• Funerals and burials are still a place where secular people often draw on religion or at least religious rituals of passage as a coping aid. As such, the church should come up with better ways to address this important transition more reflectively than “Oh good. We can plug a gospel presentation to this group of trapped grievers!”

I was raised up in farming country where we understand all too well that our survival comes from the death of animals and plants, and that death is part of a very normal and healthy life cycle. My father (although professionally an engineer) served as the sexton for our community cemetery. I helped out there. He was also a bit of a local genealogist and would spend freetime often visiting cemeteriess to record data from headstones, as well as digging up census data to work out family trees. I would help him maintain the cemetery and once or twice even helped dig a grave. Although my connection with death is not overly deep, it is strong enough for me to realize that a body (embalmed or not) in the ground would need to be resurrected through miraculous means every bit as powerful as that needed to resurrect cremains, aquamation remains, mummified remains and the like.

Anyway, don’t want to drag this out too far. But as Christians we need Thanatology.

Thanatology is “the scientific study of death and the practices associated with it, including the study of the needs of the terminally ill and their families.”

But we need a theological Thanatology that is systematic, practical, and pastoral. And it should not be hidden in the confines of dusty library shelves, or seminary lecture halls. It should be practiced in the presence of death and dying, and taught in the churches.

<I noticed that the Youtube Channel “Ask a Mortician” has several hundred thousand subscribers. While she does do a good job of coming up with interesting topics to pull in “death enthusiasts,” I can’t help but think that part of her appeal is that she answers the questions that people avoid talking about, and normalizes a process that many are trained to think of as abnormal.>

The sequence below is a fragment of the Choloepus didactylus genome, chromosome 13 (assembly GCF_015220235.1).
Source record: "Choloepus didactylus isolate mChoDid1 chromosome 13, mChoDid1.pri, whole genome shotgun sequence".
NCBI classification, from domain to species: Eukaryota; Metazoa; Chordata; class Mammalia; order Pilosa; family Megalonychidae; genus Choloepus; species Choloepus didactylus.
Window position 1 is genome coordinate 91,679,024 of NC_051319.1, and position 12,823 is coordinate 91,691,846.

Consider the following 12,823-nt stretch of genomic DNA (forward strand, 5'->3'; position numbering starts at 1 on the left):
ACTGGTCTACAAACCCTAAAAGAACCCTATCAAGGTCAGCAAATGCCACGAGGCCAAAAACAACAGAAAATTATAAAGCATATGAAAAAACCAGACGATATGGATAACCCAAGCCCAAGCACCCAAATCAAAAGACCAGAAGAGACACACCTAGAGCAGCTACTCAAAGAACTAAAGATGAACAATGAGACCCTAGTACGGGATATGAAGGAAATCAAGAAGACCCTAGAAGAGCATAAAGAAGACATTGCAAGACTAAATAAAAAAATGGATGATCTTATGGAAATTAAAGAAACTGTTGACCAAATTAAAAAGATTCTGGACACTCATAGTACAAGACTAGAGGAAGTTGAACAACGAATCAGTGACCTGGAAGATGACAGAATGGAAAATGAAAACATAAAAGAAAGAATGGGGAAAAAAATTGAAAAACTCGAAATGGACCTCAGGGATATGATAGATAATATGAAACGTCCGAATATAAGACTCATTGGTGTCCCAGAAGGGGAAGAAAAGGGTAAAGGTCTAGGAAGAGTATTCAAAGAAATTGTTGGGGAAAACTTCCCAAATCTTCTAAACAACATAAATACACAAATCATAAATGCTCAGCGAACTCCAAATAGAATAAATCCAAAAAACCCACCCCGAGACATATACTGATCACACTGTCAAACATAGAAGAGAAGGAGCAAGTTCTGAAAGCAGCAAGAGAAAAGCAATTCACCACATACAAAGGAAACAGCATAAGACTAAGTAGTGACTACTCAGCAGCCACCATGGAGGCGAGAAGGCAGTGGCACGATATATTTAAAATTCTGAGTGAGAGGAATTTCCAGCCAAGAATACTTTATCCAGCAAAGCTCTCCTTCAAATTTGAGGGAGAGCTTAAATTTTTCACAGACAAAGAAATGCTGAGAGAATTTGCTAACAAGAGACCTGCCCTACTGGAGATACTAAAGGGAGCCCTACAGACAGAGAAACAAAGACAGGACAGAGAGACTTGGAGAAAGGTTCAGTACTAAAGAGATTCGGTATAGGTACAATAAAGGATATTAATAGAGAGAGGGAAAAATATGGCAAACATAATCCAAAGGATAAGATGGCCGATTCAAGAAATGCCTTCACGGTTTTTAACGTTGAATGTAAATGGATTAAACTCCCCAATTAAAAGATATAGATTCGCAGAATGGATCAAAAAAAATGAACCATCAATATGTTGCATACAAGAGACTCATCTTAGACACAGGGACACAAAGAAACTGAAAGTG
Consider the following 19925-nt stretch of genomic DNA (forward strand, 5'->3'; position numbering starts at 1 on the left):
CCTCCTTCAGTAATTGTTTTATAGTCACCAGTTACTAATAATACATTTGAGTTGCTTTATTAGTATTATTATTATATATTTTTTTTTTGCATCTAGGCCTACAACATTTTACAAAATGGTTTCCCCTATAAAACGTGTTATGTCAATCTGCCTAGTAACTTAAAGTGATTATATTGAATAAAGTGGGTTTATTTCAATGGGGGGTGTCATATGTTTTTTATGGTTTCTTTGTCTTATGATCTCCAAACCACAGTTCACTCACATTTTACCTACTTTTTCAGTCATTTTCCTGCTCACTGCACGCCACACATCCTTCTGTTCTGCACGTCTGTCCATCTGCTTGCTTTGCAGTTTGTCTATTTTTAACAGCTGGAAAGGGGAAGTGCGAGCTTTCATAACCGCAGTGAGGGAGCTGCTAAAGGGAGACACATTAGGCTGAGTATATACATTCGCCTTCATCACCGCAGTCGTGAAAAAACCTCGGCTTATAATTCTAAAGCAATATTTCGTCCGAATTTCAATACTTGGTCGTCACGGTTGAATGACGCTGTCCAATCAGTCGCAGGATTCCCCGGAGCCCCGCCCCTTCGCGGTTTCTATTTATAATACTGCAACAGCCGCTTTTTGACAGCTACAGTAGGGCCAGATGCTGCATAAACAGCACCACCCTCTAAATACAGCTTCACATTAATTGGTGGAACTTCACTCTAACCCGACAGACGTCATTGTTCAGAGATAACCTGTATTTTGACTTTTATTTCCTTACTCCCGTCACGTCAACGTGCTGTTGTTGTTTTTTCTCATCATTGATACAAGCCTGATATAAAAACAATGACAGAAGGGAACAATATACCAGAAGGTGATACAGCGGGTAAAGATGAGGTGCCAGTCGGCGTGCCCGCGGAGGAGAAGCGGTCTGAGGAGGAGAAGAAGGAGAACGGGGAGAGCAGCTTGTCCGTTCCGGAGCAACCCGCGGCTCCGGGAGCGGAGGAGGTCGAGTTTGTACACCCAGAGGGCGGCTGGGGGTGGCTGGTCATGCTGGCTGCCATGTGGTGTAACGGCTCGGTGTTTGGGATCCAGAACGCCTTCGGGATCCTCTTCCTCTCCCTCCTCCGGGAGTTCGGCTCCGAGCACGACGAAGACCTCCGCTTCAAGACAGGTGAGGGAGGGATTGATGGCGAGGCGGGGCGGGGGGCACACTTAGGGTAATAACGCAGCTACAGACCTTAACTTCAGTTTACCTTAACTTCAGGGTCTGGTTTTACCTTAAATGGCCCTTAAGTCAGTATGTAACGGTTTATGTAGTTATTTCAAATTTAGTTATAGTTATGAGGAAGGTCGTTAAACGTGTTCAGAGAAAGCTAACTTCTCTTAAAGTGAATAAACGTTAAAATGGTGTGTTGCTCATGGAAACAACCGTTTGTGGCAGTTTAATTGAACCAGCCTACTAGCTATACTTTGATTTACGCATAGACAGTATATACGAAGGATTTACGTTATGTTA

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3 thoughts on “Developing a Theology of Death

  1. First question is, where do we start? One of the big challenges for coming up with some theology on death is today’s social climate. My last term paper in college was about “Death and Dying”; and I don’t remember much about what I wrote, except the idea of suicide. Back then, the perspective between anything positive and negative was still sort of balanced, with slight except on the reality of death. Today, people are more into positive things (thoughts & ideas, words we choose, people we tend to like, etc.).
    Nobody likes anything negative; and, the idea of death is definitely a negative idea because it induces real fear/trembling. Thus, it would be very difficult to come up with some theology on death and dying in such social climate.
    Another challenge to being able to come up with a wholesome theology on dying is that the Scriptures, particularly the OT, do not explicitly teach about it in terms of spiritual but more on the physical. That is a big part of the reason, I think, why most of our prayers are on the physical level; and, such huge challenge make us to just ignore the spiritual ramifications of physical-death-moving-into-spiritual life. The only time our prayers tend to get into the spiritual level of death is when we try to get someone to be saved (i.e., spiritually); and after that, we resort back to thinking of and living with what is more real (physical/material).
    To answer my own question, perhaps we may need to deal first with current social condition/trend of positivism. How? My message last Sunday, though the topic was on prayer, touched a little bit on such social condition of positivism. I tried to implore the balance between fear and love, positive and negative, etc.